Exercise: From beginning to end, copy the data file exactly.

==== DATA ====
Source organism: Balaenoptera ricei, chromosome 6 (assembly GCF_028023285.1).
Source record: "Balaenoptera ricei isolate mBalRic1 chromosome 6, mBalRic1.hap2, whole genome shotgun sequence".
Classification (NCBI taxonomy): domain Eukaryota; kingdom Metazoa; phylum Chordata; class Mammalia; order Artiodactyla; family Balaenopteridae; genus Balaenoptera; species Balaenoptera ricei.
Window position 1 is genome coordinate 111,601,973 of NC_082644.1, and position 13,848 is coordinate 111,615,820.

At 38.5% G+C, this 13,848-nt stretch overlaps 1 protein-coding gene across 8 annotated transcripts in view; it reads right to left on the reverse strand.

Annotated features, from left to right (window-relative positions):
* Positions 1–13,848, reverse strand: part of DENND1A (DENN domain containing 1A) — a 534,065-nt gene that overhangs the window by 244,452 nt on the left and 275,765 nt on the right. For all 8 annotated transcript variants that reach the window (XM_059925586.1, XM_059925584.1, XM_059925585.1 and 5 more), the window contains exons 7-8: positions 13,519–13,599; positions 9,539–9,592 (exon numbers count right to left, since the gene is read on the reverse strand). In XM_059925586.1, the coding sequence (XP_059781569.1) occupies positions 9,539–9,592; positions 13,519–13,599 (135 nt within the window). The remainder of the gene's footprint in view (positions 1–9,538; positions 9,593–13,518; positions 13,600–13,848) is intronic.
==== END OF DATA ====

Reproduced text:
Source organism: Balaenoptera ricei, chromosome 6 (assembly GCF_028023285.1).
Source record: "Balaenoptera ricei isolate mBalRic1 chromosome 6, mBalRic1.hap2, whole genome shotgun sequence".
Classification (NCBI taxonomy): domain Eukaryota; kingdom Metazoa; phylum Chordata; class Mammalia; order Artiodactyla; family Balaenopteridae; genus Balaenoptera; species Balaenoptera ricei.
Window position 1 is genome coordinate 111,601,973 of NC_082644.1, and position 13,848 is coordinate 111,615,820.

At 38.5% G+C, this 13,848-nt stretch overlaps 1 protein-coding gene across 8 annotated transcripts in view; it reads right to left on the reverse strand.

Annotated features, from left to right (window-relative positions):
* Positions 1–13,848, reverse strand: part of DENND1A (DENN domain containing 1A) — a 534,065-nt gene that overhangs the window by 244,452 nt on the left and 275,765 nt on the right. For all 8 annotated transcript variants that reach the window (XM_059925586.1, XM_059925584.1, XM_059925585.1 and 5 more), the window contains exons 7-8: positions 13,519–13,599; positions 9,539–9,592 (exon numbers count right to left, since the gene is read on the reverse strand). In XM_059925586.1, the coding sequence (XP_059781569.1) occupies positions 9,539–9,592; positions 13,519–13,599 (135 nt within the window). The remainder of the gene's footprint in view (positions 1–9,538; positions 9,593–13,518; positions 13,600–13,848) is intronic.